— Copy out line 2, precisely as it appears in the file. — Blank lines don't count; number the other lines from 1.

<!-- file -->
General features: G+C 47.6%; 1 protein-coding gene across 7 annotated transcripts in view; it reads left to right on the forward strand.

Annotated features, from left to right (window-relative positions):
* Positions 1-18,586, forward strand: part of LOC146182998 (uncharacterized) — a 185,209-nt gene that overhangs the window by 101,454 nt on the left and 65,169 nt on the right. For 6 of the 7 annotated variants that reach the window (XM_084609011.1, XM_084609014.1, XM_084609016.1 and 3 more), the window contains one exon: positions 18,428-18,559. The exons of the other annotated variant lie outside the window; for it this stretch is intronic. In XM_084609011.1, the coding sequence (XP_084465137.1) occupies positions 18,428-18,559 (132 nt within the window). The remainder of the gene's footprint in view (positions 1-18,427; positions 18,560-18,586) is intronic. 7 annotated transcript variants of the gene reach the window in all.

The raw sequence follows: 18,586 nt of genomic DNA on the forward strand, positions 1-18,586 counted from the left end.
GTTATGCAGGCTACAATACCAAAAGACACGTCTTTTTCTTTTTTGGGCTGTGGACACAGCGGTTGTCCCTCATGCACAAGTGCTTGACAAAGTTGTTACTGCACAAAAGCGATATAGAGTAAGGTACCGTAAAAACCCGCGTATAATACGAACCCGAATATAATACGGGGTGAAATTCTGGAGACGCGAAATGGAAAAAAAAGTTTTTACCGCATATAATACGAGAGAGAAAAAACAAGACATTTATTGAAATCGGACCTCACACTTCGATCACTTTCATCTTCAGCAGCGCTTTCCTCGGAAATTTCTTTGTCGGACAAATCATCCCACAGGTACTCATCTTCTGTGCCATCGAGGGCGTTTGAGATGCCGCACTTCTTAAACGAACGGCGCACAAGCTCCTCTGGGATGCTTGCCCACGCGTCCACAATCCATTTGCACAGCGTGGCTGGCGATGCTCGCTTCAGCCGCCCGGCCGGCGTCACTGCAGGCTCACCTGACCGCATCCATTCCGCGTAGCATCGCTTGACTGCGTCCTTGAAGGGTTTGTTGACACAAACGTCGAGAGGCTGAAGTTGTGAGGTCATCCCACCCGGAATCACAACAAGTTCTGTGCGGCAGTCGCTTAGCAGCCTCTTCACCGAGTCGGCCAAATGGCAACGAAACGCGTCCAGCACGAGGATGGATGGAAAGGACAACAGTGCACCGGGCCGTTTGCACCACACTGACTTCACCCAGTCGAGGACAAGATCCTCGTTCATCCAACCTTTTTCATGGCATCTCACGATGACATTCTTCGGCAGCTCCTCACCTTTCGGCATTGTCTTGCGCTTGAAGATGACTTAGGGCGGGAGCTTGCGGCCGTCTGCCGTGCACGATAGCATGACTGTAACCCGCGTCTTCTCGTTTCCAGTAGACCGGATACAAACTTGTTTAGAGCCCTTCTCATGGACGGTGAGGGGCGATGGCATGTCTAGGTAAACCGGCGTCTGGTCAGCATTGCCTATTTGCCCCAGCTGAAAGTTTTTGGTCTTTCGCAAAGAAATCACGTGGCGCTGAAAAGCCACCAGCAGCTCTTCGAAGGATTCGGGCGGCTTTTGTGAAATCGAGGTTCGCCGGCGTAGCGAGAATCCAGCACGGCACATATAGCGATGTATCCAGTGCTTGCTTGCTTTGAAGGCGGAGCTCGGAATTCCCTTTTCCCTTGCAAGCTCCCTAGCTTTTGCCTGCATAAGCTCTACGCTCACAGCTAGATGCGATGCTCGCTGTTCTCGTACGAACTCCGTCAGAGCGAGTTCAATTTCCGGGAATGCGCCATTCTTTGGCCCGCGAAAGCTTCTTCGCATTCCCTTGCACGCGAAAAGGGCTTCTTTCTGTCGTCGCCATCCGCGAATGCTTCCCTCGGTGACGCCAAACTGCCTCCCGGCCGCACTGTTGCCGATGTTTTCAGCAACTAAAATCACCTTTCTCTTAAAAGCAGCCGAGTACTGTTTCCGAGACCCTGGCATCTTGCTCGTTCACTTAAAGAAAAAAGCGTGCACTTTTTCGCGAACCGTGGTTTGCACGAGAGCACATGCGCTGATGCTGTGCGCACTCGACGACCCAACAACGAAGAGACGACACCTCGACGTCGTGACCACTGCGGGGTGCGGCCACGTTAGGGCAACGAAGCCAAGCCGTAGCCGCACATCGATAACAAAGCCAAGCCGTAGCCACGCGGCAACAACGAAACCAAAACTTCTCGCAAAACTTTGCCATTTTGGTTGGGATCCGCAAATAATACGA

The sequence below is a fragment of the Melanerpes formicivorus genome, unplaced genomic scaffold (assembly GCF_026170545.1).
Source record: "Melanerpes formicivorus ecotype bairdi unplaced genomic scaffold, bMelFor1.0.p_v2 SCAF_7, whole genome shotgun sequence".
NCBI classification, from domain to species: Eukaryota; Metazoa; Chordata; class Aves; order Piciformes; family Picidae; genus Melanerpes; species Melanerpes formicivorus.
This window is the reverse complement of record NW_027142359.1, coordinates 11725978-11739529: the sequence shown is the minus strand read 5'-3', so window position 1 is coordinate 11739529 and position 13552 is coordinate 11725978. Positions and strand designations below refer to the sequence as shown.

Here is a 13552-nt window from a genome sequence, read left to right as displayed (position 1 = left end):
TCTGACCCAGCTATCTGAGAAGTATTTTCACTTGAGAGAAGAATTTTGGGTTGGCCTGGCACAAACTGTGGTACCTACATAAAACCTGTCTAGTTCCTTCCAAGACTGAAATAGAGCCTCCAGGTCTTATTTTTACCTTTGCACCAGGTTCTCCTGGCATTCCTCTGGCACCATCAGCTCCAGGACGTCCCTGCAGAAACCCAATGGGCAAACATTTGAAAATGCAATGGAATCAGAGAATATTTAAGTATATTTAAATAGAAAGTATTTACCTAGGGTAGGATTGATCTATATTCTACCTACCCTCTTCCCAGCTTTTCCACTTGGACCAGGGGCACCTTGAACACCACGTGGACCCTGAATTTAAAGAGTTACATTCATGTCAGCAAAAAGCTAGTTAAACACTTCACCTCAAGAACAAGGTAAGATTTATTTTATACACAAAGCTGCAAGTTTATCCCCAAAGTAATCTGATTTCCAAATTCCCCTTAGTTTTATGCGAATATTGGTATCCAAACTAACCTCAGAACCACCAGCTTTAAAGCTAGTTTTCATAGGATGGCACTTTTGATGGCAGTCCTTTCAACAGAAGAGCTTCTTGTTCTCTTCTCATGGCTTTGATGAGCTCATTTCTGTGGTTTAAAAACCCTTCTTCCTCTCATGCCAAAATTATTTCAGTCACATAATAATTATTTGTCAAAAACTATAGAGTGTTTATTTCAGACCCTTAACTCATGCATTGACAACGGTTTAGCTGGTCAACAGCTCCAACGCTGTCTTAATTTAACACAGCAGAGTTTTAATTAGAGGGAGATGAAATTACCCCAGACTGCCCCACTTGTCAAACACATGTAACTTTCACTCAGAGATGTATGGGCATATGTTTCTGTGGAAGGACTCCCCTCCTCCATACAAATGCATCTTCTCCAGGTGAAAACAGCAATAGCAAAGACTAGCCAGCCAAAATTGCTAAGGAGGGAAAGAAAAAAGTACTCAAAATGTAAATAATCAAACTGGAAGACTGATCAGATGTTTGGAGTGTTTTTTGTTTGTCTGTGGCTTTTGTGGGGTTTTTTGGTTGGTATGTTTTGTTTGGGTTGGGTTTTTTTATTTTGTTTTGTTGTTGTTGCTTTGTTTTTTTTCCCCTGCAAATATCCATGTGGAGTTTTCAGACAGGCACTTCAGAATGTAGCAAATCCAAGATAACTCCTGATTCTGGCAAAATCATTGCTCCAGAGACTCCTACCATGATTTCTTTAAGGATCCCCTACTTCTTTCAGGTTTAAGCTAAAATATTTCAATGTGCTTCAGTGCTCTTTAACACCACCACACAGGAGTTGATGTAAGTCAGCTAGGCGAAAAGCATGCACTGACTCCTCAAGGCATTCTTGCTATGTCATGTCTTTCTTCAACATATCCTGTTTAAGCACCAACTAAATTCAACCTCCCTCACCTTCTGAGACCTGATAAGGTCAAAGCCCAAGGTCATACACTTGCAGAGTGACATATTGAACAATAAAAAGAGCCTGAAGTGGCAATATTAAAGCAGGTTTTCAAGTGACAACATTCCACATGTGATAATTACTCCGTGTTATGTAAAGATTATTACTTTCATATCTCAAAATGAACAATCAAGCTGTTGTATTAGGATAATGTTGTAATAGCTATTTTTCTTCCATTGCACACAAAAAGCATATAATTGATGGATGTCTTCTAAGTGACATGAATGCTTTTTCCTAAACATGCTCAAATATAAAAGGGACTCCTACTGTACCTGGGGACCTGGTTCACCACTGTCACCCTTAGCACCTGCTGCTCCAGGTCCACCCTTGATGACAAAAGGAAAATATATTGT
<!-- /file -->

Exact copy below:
Annotated features, from left to right (window-relative positions):